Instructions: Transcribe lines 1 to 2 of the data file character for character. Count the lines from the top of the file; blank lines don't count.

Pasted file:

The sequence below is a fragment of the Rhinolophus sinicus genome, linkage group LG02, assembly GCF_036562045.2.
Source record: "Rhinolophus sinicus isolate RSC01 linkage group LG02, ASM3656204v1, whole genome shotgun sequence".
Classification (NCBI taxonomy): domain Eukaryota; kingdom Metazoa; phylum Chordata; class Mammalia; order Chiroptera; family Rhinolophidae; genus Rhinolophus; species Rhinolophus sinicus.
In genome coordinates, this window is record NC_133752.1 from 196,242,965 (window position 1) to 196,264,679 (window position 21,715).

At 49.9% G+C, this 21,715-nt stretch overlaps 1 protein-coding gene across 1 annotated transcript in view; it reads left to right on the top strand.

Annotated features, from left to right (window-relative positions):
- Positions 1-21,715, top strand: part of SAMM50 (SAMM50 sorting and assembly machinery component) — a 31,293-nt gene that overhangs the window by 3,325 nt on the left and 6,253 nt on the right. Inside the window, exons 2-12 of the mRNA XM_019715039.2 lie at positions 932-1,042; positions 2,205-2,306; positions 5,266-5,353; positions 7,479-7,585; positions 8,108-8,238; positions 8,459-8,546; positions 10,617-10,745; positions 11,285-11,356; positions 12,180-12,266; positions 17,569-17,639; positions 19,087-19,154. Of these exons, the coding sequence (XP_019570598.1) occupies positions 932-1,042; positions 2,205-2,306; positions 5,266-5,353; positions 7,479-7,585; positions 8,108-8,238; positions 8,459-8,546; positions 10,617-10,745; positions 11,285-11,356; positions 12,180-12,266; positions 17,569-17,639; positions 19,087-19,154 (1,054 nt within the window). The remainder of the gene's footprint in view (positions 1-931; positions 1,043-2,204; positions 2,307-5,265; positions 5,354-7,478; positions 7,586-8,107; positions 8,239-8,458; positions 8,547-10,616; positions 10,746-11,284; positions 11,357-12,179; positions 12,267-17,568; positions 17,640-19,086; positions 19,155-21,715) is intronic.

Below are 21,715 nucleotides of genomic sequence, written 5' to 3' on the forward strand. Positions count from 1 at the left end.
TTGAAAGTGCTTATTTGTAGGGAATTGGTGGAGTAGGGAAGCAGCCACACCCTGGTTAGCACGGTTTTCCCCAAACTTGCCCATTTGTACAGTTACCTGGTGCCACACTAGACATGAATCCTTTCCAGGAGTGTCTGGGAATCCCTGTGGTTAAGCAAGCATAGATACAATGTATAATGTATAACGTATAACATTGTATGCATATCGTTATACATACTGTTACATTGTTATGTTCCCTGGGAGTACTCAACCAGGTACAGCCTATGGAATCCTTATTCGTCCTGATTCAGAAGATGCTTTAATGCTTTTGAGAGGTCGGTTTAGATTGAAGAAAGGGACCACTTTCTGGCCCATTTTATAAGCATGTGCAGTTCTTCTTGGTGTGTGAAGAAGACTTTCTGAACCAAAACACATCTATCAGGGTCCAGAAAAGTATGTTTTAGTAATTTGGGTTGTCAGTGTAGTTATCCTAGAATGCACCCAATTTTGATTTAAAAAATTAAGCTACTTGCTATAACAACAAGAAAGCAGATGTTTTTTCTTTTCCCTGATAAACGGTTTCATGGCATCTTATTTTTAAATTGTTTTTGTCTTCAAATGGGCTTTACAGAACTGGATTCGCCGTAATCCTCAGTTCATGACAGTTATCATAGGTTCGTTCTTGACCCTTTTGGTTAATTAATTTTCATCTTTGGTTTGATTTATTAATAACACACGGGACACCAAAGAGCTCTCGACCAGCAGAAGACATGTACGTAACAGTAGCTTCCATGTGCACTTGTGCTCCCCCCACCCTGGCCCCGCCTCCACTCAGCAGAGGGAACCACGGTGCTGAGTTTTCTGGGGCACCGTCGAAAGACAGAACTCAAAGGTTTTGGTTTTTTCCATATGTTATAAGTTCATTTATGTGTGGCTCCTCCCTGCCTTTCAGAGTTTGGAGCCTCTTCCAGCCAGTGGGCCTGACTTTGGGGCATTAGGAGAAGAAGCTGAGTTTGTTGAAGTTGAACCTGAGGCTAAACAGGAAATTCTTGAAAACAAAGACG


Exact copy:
The sequence below is a fragment of the Rhinolophus sinicus genome, linkage group LG02, assembly GCF_036562045.2.
Source record: "Rhinolophus sinicus isolate RSC01 linkage group LG02, ASM3656204v1, whole genome shotgun sequence".